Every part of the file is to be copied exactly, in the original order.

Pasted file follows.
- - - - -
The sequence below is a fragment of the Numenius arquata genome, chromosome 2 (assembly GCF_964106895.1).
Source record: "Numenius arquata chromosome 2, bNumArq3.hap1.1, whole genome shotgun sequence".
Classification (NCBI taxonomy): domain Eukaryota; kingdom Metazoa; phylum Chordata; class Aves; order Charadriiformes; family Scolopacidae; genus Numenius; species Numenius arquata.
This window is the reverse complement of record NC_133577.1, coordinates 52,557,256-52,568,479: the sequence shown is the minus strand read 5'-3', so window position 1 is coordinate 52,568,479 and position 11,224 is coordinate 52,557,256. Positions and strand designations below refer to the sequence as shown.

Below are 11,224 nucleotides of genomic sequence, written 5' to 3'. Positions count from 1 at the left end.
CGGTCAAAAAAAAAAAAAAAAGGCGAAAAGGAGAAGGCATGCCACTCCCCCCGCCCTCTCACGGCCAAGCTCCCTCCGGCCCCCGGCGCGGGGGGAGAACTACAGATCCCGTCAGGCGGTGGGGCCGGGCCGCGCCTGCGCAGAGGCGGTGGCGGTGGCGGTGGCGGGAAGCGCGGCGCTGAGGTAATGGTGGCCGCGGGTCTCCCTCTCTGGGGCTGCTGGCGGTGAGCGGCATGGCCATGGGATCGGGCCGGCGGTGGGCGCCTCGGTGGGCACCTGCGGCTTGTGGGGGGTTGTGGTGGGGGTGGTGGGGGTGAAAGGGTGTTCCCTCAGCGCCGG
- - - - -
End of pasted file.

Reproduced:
The sequence below is a fragment of the Numenius arquata genome, chromosome 2 (assembly GCF_964106895.1).
Source record: "Numenius arquata chromosome 2, bNumArq3.hap1.1, whole genome shotgun sequence".
Classification (NCBI taxonomy): domain Eukaryota; kingdom Metazoa; phylum Chordata; class Aves; order Charadriiformes; family Scolopacidae; genus Numenius; species Numenius arquata.
This window is the reverse complement of record NC_133577.1, coordinates 52,557,256-52,568,479: the sequence shown is the minus strand read 5'-3', so window position 1 is coordinate 52,568,479 and position 11,224 is coordinate 52,557,256. Positions and strand designations below refer to the sequence as shown.

Below are 11,224 nucleotides of genomic sequence, written 5' to 3'. Positions count from 1 at the left end.
CGGTCAAAAAAAAAAAAAAAAGGCGAAAAGGAGAAGGCATGCCACTCCCCCCGCCCTCTCACGGCCAAGCTCCCTCCGGCCCCCGGCGCGGGGGGAGAACTACAGATCCCGTCAGGCGGTGGGGCCGGGCCGCGCCTGCGCAGAGGCGGTGGCGGTGGCGGTGGCGGGAAGCGCGGCGCTGAGGTAATGGTGGCCGCGGGTCTCCCTCTCTGGGGCTGCTGGCGGTGAGCGGCATGGCCATGGGATCGGGCCGGCGGTGGGCGCCTCGGTGGGCACCTGCGGCTTGTGGGGGGTTGTGGTGGGGGTGGTGGGGGTGAAAGGGTGTTCCCTCAGCGCCGG